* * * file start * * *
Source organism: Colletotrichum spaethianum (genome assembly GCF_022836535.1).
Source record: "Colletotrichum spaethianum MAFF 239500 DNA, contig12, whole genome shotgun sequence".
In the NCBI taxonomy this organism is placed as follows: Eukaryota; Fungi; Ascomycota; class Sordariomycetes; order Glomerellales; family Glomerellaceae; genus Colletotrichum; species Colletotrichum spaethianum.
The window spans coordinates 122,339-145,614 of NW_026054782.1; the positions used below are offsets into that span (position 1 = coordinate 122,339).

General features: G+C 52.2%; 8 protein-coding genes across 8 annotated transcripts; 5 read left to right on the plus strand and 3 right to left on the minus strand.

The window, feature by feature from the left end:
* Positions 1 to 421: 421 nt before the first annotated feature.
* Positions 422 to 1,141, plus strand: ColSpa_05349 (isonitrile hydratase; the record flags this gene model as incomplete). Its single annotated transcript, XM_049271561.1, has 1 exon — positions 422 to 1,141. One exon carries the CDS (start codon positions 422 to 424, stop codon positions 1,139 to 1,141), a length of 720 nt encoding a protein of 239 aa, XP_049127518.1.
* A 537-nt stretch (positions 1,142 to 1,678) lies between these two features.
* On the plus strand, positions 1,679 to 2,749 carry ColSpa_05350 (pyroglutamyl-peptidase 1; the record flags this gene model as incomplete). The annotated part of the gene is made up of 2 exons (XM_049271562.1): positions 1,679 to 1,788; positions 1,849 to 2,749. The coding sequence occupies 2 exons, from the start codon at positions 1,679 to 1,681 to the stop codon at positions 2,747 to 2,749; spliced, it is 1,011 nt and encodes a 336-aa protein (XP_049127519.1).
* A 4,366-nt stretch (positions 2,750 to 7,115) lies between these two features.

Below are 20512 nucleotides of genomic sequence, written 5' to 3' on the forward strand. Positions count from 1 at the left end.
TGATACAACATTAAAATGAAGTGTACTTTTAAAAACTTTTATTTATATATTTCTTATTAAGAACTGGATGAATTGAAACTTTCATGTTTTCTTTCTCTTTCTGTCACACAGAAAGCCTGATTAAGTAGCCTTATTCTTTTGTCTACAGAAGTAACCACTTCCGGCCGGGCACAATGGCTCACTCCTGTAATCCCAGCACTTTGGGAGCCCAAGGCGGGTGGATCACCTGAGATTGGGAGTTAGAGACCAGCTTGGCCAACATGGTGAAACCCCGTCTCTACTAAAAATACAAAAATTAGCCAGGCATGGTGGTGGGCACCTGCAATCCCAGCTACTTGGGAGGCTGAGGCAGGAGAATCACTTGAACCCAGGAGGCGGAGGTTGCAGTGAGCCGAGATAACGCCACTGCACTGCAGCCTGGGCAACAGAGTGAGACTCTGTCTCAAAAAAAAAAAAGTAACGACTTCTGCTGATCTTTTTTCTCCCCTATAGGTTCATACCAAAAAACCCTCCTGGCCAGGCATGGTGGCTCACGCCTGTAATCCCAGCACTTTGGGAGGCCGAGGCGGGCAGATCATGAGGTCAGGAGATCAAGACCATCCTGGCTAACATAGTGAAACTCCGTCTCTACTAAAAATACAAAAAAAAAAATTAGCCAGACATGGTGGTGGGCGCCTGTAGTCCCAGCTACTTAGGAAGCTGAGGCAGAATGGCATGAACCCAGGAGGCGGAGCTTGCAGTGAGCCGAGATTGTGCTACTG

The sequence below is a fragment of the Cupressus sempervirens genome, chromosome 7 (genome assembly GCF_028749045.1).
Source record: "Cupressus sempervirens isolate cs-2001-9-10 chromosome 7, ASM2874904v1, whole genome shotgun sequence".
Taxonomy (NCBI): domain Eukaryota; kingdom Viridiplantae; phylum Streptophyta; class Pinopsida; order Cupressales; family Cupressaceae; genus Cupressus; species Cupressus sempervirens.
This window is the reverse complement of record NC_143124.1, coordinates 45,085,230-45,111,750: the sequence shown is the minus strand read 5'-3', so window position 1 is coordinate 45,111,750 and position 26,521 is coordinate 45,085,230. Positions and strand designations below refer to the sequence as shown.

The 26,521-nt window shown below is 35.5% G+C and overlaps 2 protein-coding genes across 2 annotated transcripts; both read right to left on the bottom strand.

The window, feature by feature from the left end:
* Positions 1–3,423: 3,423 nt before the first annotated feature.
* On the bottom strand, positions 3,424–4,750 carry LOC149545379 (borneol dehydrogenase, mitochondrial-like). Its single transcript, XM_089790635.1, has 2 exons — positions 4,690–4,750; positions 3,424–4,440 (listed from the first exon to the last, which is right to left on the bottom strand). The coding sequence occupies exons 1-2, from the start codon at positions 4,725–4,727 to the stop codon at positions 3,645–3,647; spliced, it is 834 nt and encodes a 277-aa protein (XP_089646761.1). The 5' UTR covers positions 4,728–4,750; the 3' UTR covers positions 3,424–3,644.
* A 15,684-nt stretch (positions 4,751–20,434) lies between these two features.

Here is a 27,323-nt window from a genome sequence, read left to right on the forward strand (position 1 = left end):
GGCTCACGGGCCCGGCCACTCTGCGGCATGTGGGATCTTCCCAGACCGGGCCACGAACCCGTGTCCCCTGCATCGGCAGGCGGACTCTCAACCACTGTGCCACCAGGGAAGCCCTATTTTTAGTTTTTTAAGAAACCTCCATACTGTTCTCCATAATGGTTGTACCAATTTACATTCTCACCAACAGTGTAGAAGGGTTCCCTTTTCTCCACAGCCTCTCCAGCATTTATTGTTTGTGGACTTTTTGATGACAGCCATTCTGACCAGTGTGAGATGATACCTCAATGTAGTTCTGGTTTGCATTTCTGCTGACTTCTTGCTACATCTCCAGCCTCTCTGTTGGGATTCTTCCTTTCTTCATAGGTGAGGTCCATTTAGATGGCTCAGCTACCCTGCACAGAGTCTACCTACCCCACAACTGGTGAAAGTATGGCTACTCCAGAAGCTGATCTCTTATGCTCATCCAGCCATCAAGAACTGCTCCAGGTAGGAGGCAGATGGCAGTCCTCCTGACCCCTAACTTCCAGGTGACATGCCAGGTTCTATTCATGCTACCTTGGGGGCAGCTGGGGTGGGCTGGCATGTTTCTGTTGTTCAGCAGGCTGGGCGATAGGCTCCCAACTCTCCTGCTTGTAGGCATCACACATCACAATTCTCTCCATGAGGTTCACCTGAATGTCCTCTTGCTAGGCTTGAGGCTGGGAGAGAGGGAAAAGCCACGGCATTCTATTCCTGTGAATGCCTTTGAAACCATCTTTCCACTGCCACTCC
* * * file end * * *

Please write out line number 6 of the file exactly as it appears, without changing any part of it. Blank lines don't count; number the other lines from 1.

The window, feature by feature from the left end: